a Vulkan conversation by Isabela Costa

Sloppy Jane is the creative and artist project of Haley Dahl. 2021 saw the release of the critically acclaimed chamber pop/rock album Madison on Saddest Factory Records. The album and accompanying visual album were recorded entirely in a cave in West Virginia and the music features stunning orchestral arrangements by Dahl. Dahl currently performs with an up-to 10-piece band and puts on a singularly captivating and frenetic live show. The band has shared stages with boygenius, Iceage, Pussy Riot: Riot Days, Deap Vally, Phoebe Bridgers, and more. An original song by Sloppy Jane ft. Phoebe Bridgers will be featured on the soundtrack for the upcoming A24 film I Saw The TV Glow, which is directed by Jane Schoenbrun and recently premiered at the Sundance Film Festival. Dahl is currently composing a short film score and working on writing the next Sloppy Jane album.

What does awakening mean to you? I don’t know. Is it possible to have a peaceful transformation or true change always comes with brutal rupture? Most real change happens in quiet moments. Fast, violent change is usually some kind of trauma response. Is the world a balance of opposite forces? Are we constantly looking for that balance in ourselves? I don’t think the world, or I, are really balanced at all. What was the last artistic piece that transformed you? I have been lucky enough to witness two very transformative pieces of art in the last week, actually. I was lucky enough to see “Illinoise”, Justin Peck’s movement/live musical based around Sufjan Stevens’ “Illinois” recently. It really fired up my appreciation for movement, for orchestration, and for the fragility of life and human connection. On a different end of the spectrum, I also saw “The Zone of Interest,” which has really really been haunting me considering the United State’s role in the genocide of Palestinian people. I think that movie should be a required viewing. How does your own artistic practice alter yourself? My work asks me to be the absolute best and most functional version of myself I can be, and I try really hard to rise to that. When it comes to artists, is there a fetishization of suffering? I actually don’t really think so. I think that creating art can be a way of taking control of your own suffering- of forcing the worst moments in your life to become beautiful and in some cases celebrated. It’s a healing, cathartic thing, and I think watering it down to the “fetishization of suffering” is limiting. Most people experience life as passage of “mandatory” rituals: school, job, marriage etc. What happens once you escape those rituals? Emptiness or accomplishment? Any path you take you will feel some amount of emptiness and you will wonder if you would have been happier on a different path. This is true of taking traditional paths and of taking non traditional ones. But life is long and you can be a lot of different people- if you put your mind to it your life could not resemble what it is right now in two months. Do you have personal rituals in your routine or during your process of making new work? I try to wake up early and do morning pages every day, I try to stay off screens until 10am. I try to be in a practice of using my body in as many ways as possible when I am not performing so I stay present in myself. I do vocal warmups.  What happens once you give birth to new work? Is it a release? I don’t identify with giving birth because it’s icky- but to answer your question, creating work is amazing and releasing it is almost always just kind of stressful and nothing, even if it goes well. so it’s better not to focus on that part of it. What makes art eternal? It just is Why do you do what you do? I don’t know how to do anything else. What to make when everything has been made? That’s just something we tell ourselves so we don’t have to use our imaginations. Our world is constantly expanding. There will always be something new to make.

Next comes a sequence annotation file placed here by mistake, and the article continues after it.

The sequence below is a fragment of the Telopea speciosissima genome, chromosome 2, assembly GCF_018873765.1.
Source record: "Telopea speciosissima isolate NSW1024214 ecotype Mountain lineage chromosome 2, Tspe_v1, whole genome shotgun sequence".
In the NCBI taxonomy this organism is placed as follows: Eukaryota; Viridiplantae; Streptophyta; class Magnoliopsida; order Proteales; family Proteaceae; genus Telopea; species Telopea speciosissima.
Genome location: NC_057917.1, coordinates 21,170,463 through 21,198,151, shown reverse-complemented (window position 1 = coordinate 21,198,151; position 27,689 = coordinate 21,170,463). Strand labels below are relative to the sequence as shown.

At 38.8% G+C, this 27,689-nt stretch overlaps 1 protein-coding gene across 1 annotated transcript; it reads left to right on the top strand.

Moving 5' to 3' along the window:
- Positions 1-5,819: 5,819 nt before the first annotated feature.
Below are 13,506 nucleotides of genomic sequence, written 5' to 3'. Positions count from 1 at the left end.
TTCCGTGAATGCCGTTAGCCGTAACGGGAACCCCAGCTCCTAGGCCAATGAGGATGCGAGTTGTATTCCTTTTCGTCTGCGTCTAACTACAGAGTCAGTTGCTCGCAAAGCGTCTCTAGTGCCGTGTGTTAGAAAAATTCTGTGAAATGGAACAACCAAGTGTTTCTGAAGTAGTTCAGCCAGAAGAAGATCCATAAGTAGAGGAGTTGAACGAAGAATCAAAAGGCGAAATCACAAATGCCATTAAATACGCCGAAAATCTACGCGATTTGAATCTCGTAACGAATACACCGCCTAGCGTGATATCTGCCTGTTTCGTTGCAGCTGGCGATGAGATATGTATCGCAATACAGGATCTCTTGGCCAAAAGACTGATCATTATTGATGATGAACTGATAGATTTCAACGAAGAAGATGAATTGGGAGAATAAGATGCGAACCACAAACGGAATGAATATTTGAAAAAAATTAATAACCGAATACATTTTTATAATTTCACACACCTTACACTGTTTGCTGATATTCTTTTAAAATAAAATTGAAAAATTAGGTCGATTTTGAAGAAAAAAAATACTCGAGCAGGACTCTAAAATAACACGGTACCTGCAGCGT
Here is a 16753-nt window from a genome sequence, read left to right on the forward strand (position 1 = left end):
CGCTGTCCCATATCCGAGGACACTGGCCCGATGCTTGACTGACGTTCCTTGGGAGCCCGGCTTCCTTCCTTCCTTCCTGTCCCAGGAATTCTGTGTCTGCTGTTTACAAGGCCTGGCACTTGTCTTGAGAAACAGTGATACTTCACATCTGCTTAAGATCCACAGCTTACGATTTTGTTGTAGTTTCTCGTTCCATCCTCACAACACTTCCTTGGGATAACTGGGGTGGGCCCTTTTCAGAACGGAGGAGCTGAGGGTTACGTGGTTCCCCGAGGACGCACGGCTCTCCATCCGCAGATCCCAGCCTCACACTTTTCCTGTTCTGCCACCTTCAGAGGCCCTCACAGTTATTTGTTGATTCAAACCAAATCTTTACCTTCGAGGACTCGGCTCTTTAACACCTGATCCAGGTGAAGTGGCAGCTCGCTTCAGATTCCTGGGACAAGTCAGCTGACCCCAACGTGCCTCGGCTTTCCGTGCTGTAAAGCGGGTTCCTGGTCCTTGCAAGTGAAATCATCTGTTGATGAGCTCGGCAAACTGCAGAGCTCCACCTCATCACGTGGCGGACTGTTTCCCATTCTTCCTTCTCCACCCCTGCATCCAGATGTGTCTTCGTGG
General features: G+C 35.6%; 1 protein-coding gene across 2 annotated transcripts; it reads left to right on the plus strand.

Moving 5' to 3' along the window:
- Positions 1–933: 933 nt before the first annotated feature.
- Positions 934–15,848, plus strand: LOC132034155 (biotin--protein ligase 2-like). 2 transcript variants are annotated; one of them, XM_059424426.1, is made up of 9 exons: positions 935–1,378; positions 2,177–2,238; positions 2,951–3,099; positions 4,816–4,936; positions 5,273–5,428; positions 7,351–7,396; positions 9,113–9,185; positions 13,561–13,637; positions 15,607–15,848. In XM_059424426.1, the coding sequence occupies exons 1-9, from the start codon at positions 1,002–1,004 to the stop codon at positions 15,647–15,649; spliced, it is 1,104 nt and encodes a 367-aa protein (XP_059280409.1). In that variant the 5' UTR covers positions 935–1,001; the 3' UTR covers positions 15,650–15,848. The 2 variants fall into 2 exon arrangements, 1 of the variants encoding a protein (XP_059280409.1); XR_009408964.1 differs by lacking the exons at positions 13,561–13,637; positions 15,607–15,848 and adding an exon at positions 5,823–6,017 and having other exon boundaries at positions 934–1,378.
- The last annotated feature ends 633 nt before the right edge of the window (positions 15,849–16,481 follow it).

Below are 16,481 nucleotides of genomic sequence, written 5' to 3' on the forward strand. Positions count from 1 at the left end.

Haley Dahl @sloppyjanebandd

Photos by Sofie Milton @sofmilton

Collage by Isabela Costa @isa.chromatic